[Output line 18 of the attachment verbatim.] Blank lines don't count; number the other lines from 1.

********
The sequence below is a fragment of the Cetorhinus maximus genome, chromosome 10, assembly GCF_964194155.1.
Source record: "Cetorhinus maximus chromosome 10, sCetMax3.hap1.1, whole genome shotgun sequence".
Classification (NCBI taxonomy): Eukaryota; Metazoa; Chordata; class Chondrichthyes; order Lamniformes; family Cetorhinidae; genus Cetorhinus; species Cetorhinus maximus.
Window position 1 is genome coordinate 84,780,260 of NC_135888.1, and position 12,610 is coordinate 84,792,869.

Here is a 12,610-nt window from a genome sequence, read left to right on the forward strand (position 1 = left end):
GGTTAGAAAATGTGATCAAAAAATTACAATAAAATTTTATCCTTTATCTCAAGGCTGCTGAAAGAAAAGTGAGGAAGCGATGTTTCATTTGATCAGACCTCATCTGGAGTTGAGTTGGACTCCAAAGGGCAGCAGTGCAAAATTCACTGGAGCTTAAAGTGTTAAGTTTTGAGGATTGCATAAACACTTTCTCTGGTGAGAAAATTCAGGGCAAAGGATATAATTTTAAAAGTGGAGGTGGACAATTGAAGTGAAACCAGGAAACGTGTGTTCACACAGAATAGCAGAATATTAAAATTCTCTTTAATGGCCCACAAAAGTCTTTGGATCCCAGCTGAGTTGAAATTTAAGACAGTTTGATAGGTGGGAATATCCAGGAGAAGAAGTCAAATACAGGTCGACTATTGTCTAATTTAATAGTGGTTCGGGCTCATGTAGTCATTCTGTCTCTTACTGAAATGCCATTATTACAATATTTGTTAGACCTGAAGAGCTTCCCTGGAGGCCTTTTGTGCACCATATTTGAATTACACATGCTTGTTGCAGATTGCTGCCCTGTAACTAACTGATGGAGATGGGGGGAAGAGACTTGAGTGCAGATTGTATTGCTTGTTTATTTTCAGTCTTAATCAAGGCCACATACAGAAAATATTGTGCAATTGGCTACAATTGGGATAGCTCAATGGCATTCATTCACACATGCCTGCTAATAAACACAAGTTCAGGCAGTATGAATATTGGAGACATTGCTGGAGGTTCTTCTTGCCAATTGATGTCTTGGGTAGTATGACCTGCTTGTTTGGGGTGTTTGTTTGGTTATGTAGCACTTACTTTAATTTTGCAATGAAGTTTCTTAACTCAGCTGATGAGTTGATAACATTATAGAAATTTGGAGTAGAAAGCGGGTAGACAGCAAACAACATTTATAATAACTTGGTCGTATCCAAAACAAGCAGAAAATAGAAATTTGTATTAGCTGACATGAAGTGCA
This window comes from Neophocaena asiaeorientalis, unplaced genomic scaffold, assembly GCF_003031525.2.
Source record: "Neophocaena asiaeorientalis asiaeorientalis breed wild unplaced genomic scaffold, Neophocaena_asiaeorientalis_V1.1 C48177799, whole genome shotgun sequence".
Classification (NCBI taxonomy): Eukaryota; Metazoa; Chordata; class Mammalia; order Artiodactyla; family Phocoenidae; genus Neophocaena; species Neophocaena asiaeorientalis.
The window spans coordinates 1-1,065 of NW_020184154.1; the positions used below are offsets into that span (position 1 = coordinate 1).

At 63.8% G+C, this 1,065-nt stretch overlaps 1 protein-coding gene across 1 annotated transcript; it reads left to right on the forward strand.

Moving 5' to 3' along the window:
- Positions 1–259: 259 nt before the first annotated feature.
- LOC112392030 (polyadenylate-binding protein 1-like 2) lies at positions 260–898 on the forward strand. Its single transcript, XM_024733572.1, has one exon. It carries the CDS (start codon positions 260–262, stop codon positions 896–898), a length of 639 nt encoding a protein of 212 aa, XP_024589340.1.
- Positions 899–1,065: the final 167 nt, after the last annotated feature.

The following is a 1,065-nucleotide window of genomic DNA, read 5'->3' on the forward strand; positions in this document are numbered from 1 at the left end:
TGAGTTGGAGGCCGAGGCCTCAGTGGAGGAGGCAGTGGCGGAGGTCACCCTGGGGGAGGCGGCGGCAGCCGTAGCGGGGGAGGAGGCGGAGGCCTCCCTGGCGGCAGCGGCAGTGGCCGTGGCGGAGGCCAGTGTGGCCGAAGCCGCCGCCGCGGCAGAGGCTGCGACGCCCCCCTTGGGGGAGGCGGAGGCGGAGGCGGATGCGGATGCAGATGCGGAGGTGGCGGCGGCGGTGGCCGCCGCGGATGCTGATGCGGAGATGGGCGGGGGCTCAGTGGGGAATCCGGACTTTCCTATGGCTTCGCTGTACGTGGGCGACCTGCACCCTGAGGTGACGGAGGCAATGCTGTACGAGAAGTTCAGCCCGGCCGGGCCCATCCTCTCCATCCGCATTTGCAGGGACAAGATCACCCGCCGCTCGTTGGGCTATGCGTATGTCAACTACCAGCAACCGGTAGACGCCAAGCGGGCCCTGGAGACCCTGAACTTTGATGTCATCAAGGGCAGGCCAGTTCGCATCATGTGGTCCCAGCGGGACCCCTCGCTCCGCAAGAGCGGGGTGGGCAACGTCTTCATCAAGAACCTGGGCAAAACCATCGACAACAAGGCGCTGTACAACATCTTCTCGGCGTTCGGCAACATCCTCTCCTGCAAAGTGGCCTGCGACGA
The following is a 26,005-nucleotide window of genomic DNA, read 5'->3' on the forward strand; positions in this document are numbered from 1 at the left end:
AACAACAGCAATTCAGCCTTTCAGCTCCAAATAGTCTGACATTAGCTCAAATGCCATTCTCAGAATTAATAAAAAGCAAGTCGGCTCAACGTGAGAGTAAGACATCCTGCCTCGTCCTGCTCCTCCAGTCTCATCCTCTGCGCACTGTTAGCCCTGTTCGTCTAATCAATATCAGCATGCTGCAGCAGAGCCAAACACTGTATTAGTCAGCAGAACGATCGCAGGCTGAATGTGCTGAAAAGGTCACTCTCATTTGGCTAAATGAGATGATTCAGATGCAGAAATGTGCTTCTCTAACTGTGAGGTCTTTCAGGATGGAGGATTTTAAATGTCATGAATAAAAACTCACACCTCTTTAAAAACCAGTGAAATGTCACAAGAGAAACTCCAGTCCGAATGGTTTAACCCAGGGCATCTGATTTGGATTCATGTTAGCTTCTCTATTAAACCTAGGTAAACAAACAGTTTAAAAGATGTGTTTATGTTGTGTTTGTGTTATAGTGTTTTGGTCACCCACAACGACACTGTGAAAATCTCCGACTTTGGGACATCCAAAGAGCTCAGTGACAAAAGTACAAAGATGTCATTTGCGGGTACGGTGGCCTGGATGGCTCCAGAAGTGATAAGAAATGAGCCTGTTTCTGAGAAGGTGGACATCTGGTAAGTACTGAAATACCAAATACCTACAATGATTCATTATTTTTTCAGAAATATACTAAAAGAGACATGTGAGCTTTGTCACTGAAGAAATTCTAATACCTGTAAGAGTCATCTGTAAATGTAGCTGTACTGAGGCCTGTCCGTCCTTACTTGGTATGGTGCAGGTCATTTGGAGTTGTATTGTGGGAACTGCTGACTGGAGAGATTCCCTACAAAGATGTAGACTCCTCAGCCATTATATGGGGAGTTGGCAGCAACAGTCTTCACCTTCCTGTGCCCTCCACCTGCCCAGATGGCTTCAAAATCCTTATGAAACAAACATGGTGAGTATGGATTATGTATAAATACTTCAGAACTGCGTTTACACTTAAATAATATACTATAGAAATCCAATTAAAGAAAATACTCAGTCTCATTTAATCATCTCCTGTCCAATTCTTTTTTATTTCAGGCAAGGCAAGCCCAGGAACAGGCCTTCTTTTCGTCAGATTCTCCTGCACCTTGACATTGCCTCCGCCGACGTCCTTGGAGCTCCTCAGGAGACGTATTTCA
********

The following is a 26,005-nucleotide window of genomic DNA, read 5'->3' on the forward strand; positions in this document are numbered from 1 at the left end: